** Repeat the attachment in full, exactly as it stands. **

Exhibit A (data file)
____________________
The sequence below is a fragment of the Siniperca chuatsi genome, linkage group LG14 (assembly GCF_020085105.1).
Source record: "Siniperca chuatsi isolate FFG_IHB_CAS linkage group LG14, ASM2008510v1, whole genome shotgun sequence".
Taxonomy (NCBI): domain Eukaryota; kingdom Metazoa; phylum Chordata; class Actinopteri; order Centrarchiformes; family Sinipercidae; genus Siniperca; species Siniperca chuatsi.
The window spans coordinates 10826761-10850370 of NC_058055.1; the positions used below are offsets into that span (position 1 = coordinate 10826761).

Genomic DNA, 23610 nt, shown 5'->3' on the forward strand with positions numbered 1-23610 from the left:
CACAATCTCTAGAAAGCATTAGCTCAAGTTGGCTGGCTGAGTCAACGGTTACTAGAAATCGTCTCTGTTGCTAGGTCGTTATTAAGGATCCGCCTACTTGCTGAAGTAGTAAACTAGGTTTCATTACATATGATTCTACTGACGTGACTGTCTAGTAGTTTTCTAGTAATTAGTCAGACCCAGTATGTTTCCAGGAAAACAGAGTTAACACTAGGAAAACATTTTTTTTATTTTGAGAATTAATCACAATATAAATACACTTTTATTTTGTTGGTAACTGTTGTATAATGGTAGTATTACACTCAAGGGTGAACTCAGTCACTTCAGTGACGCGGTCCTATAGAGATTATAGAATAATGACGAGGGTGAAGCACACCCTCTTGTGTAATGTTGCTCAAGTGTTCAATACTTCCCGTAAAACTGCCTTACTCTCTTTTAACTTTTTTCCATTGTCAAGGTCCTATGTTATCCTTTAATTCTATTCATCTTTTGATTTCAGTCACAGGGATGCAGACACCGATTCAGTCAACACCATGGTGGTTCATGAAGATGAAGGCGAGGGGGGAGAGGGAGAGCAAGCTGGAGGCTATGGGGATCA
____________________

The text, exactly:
The sequence below is a fragment of the Siniperca chuatsi genome, linkage group LG14 (assembly GCF_020085105.1).
Source record: "Siniperca chuatsi isolate FFG_IHB_CAS linkage group LG14, ASM2008510v1, whole genome shotgun sequence".
Taxonomy (NCBI): domain Eukaryota; kingdom Metazoa; phylum Chordata; class Actinopteri; order Centrarchiformes; family Sinipercidae; genus Siniperca; species Siniperca chuatsi.
The window spans coordinates 10826761-10850370 of NC_058055.1; the positions used below are offsets into that span (position 1 = coordinate 10826761).

Genomic DNA, 23610 nt, shown 5'->3' on the forward strand with positions numbered 1-23610 from the left:
CACAATCTCTAGAAAGCATTAGCTCAAGTTGGCTGGCTGAGTCAACGGTTACTAGAAATCGTCTCTGTTGCTAGGTCGTTATTAAGGATCCGCCTACTTGCTGAAGTAGTAAACTAGGTTTCATTACATATGATTCTACTGACGTGACTGTCTAGTAGTTTTCTAGTAATTAGTCAGACCCAGTATGTTTCCAGGAAAACAGAGTTAACACTAGGAAAACATTTTTTTTATTTTGAGAATTAATCACAATATAAATACACTTTTATTTTGTTGGTAACTGTTGTATAATGGTAGTATTACACTCAAGGGTGAACTCAGTCACTTCAGTGACGCGGTCCTATAGAGATTATAGAATAATGACGAGGGTGAAGCACACCCTCTTGTGTAATGTTGCTCAAGTGTTCAATACTTCCCGTAAAACTGCCTTACTCTCTTTTAACTTTTTTCCATTGTCAAGGTCCTATGTTATCCTTTAATTCTATTCATCTTTTGATTTCAGTCACAGGGATGCAGACACCGATTCAGTCAACACCATGGTGGTTCATGAAGATGAAGGCGAGGGGGGAGAGGGAGAGCAAGCTGGAGGCTATGGGGATCA